Yoga Musings / Yoga Stories

A Decade of Yoga

Today I turned 35. This birthday has some extra significance for me because it was exactly ten years ago that I took my first yoga class. At the time, I was living in Los Angeles and had just moved into a new apartment in Westwood (that’s the neighborhood where UCLA is located).

With Westwood and UCLA in the middleground

My yoga journey began somewhere in this vast sprawl, otherwise known as Los Angeles.

Life in L.A. can be really difficult, and I was desperately seeking something to help manage the stress of trying to make it in one of the most intense cities in America. Just a few blocks from my place, near the intersection of Westwood and Wilshire, was a little place called L.A. Yoga. Every day, sometimes multiple times a day, I would drive by the sign and wonder what the heck it was that they did in there. Finally, on my 25th birthday, I decided to check it out.

Before I take another step down memory lane, I want to explain what this post is really about. It’s about expressing gratitude to all the yoga teachers who have inspired me and helped me to stay (somewhat) sane over the years. It’s also about encouraging readers out there to remember and maybe even thank your own teachers, especially those who have played an important role in your yoga journey. Too often, we go to yoga class and just take, take, take — e.g., I know I’m often guilty of getting my “yoga fix” and then just rushing out the door.

As a former yoga teacher, though, I know how great it is to have even a single student express appreciation for your class. It’s a reminder that yoga teachers (at least some of them) are not just fitness instructors or cheerleaders. Indeed, the best yoga teachers can even inspire you towards being your better self. Or maybe they just help to take the edge off an otherwise miserable day. Either way, it’s the great yoga teachers who can turn a studio into a kind of sanctuary, where the boogeyman and all the other bad stuff out there in the world can’t touch you.

Here are some of the teachers I remember most, along with a few specific memories I have of each.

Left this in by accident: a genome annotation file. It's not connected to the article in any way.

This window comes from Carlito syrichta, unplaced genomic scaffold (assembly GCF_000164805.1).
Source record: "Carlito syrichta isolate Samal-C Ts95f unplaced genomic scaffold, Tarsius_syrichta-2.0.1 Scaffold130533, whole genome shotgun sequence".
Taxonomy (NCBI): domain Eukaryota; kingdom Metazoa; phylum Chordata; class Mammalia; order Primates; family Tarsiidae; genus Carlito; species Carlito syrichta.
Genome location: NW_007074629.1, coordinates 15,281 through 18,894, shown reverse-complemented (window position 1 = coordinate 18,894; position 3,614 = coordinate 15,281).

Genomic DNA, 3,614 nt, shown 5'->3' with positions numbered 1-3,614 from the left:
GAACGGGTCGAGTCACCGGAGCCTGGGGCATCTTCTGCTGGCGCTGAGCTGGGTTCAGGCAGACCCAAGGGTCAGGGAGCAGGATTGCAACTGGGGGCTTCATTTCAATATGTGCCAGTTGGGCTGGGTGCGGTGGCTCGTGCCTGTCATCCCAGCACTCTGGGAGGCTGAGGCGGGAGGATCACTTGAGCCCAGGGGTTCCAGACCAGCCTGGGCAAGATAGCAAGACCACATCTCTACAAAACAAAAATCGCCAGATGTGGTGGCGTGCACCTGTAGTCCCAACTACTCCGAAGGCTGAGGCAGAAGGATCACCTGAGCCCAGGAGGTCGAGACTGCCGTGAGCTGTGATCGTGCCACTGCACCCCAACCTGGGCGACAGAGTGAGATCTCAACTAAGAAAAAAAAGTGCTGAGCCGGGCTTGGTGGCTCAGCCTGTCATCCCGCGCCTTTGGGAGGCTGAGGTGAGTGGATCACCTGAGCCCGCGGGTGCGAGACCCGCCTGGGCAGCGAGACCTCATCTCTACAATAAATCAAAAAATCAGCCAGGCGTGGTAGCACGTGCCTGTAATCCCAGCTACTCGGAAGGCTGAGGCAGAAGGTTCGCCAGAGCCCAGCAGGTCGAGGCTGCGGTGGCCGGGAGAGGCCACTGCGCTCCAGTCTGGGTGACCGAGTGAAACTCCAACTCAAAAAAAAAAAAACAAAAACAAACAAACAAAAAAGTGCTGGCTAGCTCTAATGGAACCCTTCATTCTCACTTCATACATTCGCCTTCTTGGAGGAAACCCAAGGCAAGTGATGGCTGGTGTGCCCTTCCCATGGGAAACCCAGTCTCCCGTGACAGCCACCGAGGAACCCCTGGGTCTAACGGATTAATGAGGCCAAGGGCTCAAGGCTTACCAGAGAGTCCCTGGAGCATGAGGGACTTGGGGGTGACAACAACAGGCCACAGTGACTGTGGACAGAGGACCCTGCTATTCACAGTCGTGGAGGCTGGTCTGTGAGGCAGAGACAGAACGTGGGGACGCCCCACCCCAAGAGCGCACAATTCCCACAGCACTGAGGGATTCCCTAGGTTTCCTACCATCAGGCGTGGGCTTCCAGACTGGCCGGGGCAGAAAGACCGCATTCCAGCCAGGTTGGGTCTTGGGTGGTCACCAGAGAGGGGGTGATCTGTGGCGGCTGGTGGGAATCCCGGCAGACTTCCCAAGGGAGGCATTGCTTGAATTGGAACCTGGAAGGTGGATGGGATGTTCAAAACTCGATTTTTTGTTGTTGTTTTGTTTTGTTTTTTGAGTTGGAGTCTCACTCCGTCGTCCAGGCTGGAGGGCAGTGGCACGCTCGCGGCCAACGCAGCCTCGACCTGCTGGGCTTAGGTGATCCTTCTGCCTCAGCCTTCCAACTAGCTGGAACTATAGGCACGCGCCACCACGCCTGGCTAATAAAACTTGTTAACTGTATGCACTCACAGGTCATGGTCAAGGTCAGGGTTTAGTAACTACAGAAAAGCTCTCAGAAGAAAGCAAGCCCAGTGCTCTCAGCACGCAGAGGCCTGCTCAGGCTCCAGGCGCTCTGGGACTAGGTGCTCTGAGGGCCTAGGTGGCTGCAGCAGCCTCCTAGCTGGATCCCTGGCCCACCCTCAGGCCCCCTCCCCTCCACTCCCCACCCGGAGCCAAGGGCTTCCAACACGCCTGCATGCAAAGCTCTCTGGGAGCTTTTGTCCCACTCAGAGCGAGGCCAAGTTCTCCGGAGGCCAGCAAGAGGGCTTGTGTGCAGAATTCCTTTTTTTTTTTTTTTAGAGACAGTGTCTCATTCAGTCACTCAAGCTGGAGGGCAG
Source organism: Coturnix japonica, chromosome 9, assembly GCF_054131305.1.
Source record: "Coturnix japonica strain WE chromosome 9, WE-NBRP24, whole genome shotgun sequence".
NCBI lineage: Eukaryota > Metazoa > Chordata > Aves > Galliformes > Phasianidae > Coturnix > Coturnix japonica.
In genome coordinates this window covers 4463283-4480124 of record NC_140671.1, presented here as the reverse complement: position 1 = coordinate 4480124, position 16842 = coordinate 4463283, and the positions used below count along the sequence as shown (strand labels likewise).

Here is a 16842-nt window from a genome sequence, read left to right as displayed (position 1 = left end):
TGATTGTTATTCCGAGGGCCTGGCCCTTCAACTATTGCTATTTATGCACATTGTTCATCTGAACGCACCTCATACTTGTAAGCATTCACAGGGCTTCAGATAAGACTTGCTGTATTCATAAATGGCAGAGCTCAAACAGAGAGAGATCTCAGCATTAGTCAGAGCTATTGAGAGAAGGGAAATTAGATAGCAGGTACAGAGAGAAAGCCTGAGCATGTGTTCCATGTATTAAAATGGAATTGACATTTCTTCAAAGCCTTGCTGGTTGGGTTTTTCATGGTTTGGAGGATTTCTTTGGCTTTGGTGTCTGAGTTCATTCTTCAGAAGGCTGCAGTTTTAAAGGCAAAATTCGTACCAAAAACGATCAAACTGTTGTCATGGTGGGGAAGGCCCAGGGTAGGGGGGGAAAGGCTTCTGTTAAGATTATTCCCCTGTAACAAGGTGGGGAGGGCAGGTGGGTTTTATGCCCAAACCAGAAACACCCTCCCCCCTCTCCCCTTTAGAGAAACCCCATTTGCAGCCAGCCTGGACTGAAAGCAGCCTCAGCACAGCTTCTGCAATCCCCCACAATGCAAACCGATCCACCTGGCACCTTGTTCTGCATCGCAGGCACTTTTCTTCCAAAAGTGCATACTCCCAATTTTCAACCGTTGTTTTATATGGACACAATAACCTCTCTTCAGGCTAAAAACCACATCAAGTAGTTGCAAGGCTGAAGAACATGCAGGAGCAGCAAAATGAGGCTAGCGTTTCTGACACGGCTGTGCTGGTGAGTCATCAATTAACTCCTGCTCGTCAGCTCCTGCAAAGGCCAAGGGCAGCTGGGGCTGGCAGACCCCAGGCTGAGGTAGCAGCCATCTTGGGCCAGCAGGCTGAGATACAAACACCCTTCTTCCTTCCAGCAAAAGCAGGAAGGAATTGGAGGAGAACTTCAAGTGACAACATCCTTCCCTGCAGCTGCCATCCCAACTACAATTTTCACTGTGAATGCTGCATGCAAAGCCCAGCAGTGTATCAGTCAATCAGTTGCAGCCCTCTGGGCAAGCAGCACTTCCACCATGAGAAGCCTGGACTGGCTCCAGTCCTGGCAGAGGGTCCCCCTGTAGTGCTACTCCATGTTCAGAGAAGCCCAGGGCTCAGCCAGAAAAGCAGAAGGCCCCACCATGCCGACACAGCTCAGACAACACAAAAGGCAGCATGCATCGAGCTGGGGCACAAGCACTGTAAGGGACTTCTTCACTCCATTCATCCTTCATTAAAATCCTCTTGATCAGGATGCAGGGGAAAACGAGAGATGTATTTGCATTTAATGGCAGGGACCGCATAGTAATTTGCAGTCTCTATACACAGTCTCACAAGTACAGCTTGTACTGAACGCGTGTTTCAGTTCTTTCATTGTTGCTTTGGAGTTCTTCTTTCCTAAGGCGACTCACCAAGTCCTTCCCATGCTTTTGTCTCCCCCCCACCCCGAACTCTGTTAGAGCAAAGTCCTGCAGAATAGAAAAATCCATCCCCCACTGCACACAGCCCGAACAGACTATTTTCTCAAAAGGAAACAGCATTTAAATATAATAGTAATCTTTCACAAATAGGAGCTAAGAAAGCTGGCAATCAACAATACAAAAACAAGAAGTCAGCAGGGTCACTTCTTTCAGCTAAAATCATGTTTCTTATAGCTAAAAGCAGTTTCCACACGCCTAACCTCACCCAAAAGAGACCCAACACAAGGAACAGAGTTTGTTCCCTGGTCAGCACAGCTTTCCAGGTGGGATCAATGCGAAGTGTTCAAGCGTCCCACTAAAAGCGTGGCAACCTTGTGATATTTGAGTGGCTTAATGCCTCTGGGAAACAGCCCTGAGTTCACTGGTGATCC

Jeanne Heileman – Everyone remembers their first yoga teacher. I took my first class with Jeanne at L.A. Yoga, on October 11th, 2002, at 6:00pm. It was called something like Vinyasa Flow Levels 1-2, none of which meant anything to me at the time. I just remember doing my first Sun Salutations in that class and feeling like I had just struck gold.

Terra Green Gold – Terra also taught at L.A. Yoga (before it was bought out by YogaWorks). She had a very popular Sunday night Level 2 class with live music. I remember taking that class on a regular basis, and trying not to laugh at this one guy who was always there, and was always on the verge of falling on his head, especially in Tree Pose. To this day, I have never seen anyone with such poor balance! He was a great sport, though, and Terra created a nice environment where people could laugh at themselves and not take yoga too seriously.

Michael Farewell – Michael was the first yoga teacher to really kick my butt. He would frequently make us hold Warrior II for two full minutes, and I can still hear his resonant voice saying, “Inhale…. Exhale…” as he counted out the time. I would leave his class shaking sometimes. After practicing with him, I could never make the mistake of thinking yoga was easy. Sure, it could be relaxing, but you had to earn it in his class.

Raghunath – The first time I practiced with Raghunath was in a Level 2-3 Vinyasa class at YogaWorks. He walked in, covered in tattoos, looking more like a rock star than a yoga teacher. (In fact, Raghunath was a rock star… he used to be the lead singer of several hardcore punk bands, including Youth of Today.) Raghunath always starts class by playing the harmonium and leading the students in devotional singing. Then he puts the harmonium aside and launches into 90 minutes of what can appropriately be called rock star yoga. The great thing about Raghu, though, is that he was truly humble. It was always about Krisha, and thanking his teachers. If anyone ever complimented his practice, he would always say, “Everything I do is by the mercy of my teachers.”